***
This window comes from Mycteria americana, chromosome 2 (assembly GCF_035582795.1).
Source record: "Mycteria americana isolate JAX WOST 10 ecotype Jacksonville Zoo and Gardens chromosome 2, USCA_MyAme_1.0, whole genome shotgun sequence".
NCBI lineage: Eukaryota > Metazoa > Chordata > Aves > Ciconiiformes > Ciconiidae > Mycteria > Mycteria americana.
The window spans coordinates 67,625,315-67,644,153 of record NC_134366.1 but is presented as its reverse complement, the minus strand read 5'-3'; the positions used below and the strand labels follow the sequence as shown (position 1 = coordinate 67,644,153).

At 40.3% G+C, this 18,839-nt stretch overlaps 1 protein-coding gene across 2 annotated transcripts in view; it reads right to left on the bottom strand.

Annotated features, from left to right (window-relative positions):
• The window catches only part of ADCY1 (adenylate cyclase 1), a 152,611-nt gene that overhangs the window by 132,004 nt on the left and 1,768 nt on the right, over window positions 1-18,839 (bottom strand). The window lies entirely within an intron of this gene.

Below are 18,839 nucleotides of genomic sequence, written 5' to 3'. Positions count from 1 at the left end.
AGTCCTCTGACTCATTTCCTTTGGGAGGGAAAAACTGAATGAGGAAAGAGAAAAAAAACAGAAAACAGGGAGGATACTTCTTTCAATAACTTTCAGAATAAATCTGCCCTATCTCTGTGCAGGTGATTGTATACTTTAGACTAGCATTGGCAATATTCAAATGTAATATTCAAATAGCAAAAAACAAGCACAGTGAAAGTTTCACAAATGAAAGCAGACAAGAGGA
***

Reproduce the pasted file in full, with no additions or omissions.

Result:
This window comes from Mycteria americana, chromosome 2 (assembly GCF_035582795.1).
Source record: "Mycteria americana isolate JAX WOST 10 ecotype Jacksonville Zoo and Gardens chromosome 2, USCA_MyAme_1.0, whole genome shotgun sequence".
NCBI lineage: Eukaryota > Metazoa > Chordata > Aves > Ciconiiformes > Ciconiidae > Mycteria > Mycteria americana.
The window spans coordinates 67,625,315-67,644,153 of record NC_134366.1 but is presented as its reverse complement, the minus strand read 5'-3'; the positions used below and the strand labels follow the sequence as shown (position 1 = coordinate 67,644,153).

At 40.3% G+C, this 18,839-nt stretch overlaps 1 protein-coding gene across 2 annotated transcripts in view; it reads right to left on the bottom strand.

Annotated features, from left to right (window-relative positions):
• The window catches only part of ADCY1 (adenylate cyclase 1), a 152,611-nt gene that overhangs the window by 132,004 nt on the left and 1,768 nt on the right, over window positions 1-18,839 (bottom strand). The window lies entirely within an intron of this gene.

Below are 18,839 nucleotides of genomic sequence, written 5' to 3'. Positions count from 1 at the left end.
AGTCCTCTGACTCATTTCCTTTGGGAGGGAAAAACTGAATGAGGAAAGAGAAAAAAAACAGAAAACAGGGAGGATACTTCTTTCAATAACTTTCAGAATAAATCTGCCCTATCTCTGTGCAGGTGATTGTATACTTTAGACTAGCATTGGCAATATTCAAATGTAATATTCAAATAGCAAAAAACAAGCACAGTGAAAGTTTCACAAATGAAAGCAGACAAGAGGA